Yep, you can (and should!) camp along the trail
Since 2015, the Cook County Forest Preserve District has opened five new or rehabilitated campsites across the city, an enormous resource that most Chicagoans remain unaware of. The Outerbelt is a perfect way to experience them, as four or five of the forest preserve campsites are located along its path. (You can also camp at a cozy private site near the northern section of the trail called Little House of Glencoe.)
These public campsites are undervalued local treasures, like Camp Bullfrog Lake in the Palos Hills area and Camp Sullivan in Oak Forest (which used to be a Boy Scout camp and includes an indoor climbing wall). There's also Camp Shabbona Woods in South Holland, which boasts new facilities like a shower house and picnic shelter with trail access to the nearby Sand Ridge Nature Center and free access to the Green Lake Aquatic Center.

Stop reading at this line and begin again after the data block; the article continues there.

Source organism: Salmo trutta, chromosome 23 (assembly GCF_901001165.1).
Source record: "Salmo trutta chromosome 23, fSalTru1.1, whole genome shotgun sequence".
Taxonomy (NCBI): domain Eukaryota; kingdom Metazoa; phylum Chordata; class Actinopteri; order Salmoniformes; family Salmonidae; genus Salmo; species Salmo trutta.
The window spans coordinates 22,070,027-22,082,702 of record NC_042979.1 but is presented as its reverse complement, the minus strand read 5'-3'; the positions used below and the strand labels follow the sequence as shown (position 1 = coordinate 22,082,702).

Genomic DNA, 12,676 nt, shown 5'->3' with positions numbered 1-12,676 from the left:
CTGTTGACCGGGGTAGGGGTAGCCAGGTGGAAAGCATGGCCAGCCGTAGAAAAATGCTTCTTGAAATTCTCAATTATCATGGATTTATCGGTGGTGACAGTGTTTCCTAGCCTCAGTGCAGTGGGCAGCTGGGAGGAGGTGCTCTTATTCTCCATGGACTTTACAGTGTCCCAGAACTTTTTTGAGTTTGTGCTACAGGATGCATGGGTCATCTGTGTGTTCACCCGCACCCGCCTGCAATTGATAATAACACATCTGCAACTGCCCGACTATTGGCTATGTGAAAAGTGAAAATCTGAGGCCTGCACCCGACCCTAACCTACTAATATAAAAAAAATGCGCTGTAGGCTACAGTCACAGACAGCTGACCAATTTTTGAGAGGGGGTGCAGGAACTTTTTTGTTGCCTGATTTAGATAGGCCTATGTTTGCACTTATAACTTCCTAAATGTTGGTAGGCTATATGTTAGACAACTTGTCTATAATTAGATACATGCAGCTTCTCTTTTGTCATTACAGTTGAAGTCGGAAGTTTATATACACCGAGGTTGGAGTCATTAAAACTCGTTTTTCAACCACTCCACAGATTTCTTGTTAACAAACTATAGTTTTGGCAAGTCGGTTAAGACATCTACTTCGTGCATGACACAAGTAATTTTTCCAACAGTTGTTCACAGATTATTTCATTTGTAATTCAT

For a more secluded site, Camp Dan Beard in Northbrook features renovated rustic cabins and open fields for group tent camping. The walk from Camp Sullivan to Camp Bullfrog Lake is also an ideal day hike.
What’s in the future for the Outerbelt?
“People are really interested in what we’re doing,” Readey says of the Outerbelt Trail. “It’s one of the lowest-cost ways to experience Chicago.” In the future, Readey envisions curated “coming-of-age experiences” along the Outerbelt for local high school grads or international college students. The Outerbelt Alliance is also placing a premium on promoting outdoor recreation among more diverse populations in the Chicago region to reach a demographic “beyond those typically marketed to by the outdoor industry,” says Ready. The location of the Outerbelt, particularly its southern section, “brings this right to the doorsteps of people living in diverse communities.
“It’s just gonna get better and better.”
Wanna hit the trail? REI’s hiking project has a detailed overview of the entire Outerbelt route, or check out this interactive map to find a section of the trail near you.